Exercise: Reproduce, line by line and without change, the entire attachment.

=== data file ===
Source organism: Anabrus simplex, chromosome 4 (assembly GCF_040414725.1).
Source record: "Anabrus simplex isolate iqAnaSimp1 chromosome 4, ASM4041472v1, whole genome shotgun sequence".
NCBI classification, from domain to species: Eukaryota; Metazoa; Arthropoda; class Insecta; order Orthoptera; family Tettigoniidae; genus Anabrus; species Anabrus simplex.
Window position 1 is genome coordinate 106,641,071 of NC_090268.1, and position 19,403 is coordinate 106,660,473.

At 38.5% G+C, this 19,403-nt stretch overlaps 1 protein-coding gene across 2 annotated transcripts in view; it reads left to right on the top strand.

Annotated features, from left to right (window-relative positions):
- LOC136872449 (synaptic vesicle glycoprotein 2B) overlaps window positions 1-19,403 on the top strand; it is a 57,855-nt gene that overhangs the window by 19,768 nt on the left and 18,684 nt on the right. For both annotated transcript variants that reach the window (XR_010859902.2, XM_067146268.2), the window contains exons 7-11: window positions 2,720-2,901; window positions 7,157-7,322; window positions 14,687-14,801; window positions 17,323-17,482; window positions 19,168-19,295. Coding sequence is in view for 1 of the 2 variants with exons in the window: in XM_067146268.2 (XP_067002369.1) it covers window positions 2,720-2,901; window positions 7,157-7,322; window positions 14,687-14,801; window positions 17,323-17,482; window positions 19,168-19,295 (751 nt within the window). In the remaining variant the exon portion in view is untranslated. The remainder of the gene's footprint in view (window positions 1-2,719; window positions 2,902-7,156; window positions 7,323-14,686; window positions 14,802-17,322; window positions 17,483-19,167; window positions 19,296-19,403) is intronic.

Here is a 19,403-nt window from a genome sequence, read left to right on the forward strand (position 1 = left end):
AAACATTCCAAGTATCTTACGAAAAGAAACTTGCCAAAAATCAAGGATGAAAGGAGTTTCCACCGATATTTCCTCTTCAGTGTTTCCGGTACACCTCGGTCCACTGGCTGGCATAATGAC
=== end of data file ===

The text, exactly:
Source organism: Anabrus simplex, chromosome 4 (assembly GCF_040414725.1).
Source record: "Anabrus simplex isolate iqAnaSimp1 chromosome 4, ASM4041472v1, whole genome shotgun sequence".
NCBI classification, from domain to species: Eukaryota; Metazoa; Arthropoda; class Insecta; order Orthoptera; family Tettigoniidae; genus Anabrus; species Anabrus simplex.
Window position 1 is genome coordinate 106,641,071 of NC_090268.1, and position 19,403 is coordinate 106,660,473.

At 38.5% G+C, this 19,403-nt stretch overlaps 1 protein-coding gene across 2 annotated transcripts in view; it reads left to right on the top strand.

Annotated features, from left to right (window-relative positions):
- LOC136872449 (synaptic vesicle glycoprotein 2B) overlaps window positions 1-19,403 on the top strand; it is a 57,855-nt gene that overhangs the window by 19,768 nt on the left and 18,684 nt on the right. For both annotated transcript variants that reach the window (XR_010859902.2, XM_067146268.2), the window contains exons 7-11: window positions 2,720-2,901; window positions 7,157-7,322; window positions 14,687-14,801; window positions 17,323-17,482; window positions 19,168-19,295. Coding sequence is in view for 1 of the 2 variants with exons in the window: in XM_067146268.2 (XP_067002369.1) it covers window positions 2,720-2,901; window positions 7,157-7,322; window positions 14,687-14,801; window positions 17,323-17,482; window positions 19,168-19,295 (751 nt within the window). In the remaining variant the exon portion in view is untranslated. The remainder of the gene's footprint in view (window positions 1-2,719; window positions 2,902-7,156; window positions 7,323-14,686; window positions 14,802-17,322; window positions 17,483-19,167; window positions 19,296-19,403) is intronic.

Here is a 19,403-nt window from a genome sequence, read left to right on the forward strand (position 1 = left end):
AAACATTCCAAGTATCTTACGAAAAGAAACTTGCCAAAAATCAAGGATGAAAGGAGTTTCCACCGATATTTCCTCTTCAGTGTTTCCGGTACACCTCGGTCCACTGGCTGGCATAATGAC